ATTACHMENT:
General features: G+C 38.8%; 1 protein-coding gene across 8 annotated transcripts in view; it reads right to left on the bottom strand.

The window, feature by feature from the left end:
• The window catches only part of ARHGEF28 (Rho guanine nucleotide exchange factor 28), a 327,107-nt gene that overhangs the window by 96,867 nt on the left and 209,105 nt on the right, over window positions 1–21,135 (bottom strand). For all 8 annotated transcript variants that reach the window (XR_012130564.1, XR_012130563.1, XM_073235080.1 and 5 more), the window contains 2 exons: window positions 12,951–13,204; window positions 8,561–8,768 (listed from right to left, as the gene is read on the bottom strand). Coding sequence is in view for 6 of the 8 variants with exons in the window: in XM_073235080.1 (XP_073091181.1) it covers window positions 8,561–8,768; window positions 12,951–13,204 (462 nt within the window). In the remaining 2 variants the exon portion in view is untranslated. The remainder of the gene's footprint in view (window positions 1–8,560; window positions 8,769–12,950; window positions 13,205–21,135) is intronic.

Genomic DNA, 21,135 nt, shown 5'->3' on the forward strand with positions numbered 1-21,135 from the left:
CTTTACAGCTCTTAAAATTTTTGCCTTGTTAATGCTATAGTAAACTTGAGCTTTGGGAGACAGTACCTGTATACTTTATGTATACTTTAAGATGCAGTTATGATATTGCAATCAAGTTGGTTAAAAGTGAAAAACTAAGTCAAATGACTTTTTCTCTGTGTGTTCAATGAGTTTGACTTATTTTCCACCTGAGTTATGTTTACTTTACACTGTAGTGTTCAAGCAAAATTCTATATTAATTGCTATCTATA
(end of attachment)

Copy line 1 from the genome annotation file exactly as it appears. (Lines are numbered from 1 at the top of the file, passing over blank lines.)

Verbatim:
General features: G+C 38.8%; 1 protein-coding gene across 8 annotated transcripts in view; it reads right to left on the bottom strand.